I saw a car full of negroes driving through the streets with guns; I saw Bill McCullough and told him those negroes would cause trouble; McCullough tried to talk to them, and they got out and stood in single file. W. G. Daggs was killed near Boulder and Sixth street. I was under the impression that a man with authority could have stopped and disarmed them. I saw Chief of Police on south side of court house on top step, talking; I did not see any officer except the Chief; I walked in the court house and met McCullough in about 15 feet of his door; I told him these negroes were going to make trouble, and he said he had told them to go home; he went out and told the Whites to go home, and one said "they said you told them to come up here." McCullough said "I did not" and a negro said you did tell us to come.
Having seen the armed Black men, some of the more than 1,000 Whites who had been at the courthouse went home for their own guns. Others headed for the National Guard armory at the corner of Sixth Street and Norfolk Avenue, where they planned to arm themselves. The armory contained a supply of small arms and ammunition. Major James Bell of the 180th Infantry Regiment learned of the mounting situation downtown and the possibility of a break-in, and he consequently took measures to prevent. He called the commanders of the three National Guard units in Tulsa, who ordered all the Guard members to put on their uniforms and report quickly to the armory. When a group of Whites arrived and began pulling at the grating over a window, Bell went outside to confront the crowd of 300 to 400 men. Bell told them that the Guard members inside were armed and prepared to shoot anyone who tried to enter. After this show of force, the crowd withdrew from the armory.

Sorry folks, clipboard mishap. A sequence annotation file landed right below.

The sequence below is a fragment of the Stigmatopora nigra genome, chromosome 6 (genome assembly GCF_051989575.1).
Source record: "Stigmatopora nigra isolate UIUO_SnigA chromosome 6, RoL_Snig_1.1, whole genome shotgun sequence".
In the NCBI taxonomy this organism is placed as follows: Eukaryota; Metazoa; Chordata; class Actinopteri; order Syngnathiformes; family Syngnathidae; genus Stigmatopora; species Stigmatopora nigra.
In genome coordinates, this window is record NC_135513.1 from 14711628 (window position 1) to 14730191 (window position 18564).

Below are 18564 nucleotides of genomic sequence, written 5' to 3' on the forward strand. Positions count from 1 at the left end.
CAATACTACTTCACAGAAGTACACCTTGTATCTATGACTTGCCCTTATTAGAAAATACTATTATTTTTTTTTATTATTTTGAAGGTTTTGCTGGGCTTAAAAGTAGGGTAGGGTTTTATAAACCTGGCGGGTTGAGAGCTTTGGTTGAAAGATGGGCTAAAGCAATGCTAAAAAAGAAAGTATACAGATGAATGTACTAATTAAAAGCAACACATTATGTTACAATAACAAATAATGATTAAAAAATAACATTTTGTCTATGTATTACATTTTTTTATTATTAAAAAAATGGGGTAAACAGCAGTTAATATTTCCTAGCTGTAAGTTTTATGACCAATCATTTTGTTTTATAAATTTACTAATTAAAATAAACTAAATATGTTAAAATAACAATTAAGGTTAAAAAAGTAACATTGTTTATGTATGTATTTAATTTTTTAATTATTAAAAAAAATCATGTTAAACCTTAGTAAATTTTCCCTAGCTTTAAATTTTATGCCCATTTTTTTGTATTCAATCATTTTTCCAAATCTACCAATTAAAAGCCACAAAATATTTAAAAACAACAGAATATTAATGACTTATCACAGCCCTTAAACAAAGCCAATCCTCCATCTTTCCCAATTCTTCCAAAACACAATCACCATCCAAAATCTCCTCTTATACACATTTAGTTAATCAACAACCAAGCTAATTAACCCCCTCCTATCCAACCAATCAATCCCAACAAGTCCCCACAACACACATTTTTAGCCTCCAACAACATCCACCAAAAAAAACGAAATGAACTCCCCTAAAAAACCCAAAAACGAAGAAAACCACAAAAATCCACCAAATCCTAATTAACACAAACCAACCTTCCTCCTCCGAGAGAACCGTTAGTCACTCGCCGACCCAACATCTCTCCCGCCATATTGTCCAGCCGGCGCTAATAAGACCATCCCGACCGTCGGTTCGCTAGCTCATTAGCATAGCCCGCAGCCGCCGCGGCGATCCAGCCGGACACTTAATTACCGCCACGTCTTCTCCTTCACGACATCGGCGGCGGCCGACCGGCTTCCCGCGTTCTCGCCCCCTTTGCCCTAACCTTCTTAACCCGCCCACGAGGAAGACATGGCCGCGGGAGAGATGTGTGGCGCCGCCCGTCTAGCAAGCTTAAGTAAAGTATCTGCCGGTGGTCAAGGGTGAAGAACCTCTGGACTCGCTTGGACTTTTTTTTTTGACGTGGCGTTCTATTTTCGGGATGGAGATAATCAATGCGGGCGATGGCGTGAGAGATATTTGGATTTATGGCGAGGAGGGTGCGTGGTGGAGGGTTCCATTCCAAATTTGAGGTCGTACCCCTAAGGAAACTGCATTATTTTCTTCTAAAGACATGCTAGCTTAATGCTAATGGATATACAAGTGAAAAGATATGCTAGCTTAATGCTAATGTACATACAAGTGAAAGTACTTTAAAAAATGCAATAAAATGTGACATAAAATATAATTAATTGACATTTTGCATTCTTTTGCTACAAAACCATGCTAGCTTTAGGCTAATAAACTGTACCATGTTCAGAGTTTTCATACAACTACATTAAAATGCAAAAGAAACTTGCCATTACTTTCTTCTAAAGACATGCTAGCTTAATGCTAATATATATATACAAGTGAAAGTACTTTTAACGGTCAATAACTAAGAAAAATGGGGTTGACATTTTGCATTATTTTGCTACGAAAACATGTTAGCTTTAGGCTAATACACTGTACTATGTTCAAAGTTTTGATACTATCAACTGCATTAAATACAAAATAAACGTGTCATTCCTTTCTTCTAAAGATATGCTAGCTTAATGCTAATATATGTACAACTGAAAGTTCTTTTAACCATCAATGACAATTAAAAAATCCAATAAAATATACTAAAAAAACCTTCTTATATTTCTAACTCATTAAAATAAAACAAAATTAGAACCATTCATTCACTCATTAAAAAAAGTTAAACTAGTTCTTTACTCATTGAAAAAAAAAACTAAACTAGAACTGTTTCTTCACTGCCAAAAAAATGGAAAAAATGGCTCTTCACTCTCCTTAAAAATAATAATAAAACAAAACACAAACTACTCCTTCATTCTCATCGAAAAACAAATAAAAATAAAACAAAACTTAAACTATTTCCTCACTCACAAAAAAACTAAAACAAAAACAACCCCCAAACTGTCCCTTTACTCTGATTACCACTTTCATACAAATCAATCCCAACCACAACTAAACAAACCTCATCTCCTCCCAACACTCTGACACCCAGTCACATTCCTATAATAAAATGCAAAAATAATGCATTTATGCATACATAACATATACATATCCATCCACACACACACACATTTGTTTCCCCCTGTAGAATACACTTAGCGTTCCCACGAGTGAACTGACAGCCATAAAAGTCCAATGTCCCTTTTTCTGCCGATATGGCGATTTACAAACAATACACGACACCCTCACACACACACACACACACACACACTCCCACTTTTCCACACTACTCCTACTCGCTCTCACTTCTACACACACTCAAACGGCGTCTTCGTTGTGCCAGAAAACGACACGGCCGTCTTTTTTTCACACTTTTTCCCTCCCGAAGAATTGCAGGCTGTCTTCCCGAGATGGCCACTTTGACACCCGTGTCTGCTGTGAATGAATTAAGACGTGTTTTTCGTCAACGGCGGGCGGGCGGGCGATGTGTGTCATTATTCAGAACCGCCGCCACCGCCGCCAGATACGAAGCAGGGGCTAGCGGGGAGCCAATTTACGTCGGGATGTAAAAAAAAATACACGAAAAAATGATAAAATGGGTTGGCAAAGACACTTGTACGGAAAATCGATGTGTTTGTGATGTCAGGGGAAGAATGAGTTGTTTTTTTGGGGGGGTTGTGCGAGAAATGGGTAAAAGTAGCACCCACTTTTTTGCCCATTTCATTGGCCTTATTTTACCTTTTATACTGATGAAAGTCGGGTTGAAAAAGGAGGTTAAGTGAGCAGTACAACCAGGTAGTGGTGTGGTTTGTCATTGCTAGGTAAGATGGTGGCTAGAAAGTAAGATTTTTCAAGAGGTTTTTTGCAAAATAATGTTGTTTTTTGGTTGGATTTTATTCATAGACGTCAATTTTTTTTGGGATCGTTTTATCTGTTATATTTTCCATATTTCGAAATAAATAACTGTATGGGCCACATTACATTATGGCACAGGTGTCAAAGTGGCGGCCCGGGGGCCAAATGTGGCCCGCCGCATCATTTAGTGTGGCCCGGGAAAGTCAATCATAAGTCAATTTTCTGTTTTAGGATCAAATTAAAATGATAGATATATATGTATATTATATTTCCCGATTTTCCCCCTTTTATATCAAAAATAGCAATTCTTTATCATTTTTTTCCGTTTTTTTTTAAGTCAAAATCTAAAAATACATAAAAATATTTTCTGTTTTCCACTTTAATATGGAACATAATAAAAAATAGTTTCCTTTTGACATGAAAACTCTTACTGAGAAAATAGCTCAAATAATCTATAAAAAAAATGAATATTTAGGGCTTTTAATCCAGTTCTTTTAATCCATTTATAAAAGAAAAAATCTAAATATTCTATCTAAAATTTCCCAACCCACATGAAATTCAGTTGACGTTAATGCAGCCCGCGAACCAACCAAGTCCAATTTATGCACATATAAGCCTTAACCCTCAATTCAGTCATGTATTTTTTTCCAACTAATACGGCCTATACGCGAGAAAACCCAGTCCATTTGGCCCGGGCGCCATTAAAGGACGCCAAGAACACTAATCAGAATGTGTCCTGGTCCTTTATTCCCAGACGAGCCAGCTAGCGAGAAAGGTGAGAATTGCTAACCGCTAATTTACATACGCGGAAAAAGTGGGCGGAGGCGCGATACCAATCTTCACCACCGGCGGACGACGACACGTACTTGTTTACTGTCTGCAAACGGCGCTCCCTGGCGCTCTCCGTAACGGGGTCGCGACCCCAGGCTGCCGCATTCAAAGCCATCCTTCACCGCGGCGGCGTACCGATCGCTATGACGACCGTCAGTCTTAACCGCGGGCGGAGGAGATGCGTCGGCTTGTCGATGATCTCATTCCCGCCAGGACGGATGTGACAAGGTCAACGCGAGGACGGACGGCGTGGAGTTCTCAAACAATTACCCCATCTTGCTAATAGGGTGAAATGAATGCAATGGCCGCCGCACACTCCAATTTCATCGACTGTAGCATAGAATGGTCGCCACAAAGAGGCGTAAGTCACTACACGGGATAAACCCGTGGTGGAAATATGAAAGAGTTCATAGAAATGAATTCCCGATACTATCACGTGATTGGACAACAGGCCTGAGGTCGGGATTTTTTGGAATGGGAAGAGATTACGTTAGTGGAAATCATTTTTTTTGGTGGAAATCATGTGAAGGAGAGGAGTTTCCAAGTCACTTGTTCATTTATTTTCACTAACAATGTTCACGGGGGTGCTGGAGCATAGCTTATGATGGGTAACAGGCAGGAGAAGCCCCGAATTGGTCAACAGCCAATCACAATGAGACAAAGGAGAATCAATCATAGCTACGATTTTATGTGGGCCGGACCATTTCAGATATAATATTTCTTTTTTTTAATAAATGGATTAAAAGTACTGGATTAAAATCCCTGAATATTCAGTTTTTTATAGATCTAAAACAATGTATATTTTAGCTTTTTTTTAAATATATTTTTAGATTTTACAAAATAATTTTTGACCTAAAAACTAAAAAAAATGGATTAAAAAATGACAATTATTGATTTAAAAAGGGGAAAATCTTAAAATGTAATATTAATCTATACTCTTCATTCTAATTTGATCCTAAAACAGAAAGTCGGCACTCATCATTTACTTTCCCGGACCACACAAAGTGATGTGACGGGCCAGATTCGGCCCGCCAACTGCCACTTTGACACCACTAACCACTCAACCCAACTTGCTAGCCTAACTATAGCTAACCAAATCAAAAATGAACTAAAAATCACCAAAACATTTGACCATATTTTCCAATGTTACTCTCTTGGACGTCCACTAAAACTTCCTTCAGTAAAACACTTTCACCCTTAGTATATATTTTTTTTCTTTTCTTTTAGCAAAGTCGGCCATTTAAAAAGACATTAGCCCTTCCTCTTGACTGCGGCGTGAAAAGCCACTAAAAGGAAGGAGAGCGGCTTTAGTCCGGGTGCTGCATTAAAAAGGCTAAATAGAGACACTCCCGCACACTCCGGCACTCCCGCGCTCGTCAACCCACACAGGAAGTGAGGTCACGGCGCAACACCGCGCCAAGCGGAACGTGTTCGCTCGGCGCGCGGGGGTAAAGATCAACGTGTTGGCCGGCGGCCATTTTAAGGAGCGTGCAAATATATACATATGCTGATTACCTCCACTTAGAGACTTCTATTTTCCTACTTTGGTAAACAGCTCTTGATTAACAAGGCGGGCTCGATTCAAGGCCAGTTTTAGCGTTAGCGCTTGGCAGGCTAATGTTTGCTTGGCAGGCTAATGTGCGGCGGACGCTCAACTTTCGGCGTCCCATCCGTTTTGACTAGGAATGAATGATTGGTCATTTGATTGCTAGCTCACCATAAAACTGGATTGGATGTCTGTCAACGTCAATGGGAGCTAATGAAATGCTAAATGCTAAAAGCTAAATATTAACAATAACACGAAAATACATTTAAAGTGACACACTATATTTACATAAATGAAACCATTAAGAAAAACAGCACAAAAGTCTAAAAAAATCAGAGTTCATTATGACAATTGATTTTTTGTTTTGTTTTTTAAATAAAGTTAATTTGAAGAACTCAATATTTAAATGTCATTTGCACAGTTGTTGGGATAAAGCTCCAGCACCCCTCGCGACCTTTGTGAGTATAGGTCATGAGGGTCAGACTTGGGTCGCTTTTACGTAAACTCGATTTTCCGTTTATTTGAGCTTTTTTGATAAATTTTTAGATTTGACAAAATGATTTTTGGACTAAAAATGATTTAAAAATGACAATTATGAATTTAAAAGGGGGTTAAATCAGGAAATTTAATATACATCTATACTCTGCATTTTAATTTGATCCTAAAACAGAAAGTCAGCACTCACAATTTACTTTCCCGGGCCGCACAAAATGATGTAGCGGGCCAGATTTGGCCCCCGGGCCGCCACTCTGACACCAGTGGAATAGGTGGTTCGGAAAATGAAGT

At the courthouse, the crowd had swollen to nearly 2,000, many of them now armed. Several local leaders, including Reverend Charles W. Kerr, pastor of the First Presbyterian Church, tried to dissuade mob action. Chief of Police John A. Gustafson later claimed that he tried to talk the crowd into going home.
Anxiety on Greenwood Avenue was rising. Many Black residents worried about the safety of Rowland. Small groups of armed Black men ventured toward the courthouse in automobiles, partly for reconnaissance and to demonstrate they were prepared to take necessary action to protect Rowland. Many White men interpreted these actions as a "Negro uprising" and became concerned. Eyewitnesses reported gunshots, presumably fired into the air, increasing in frequency during the evening.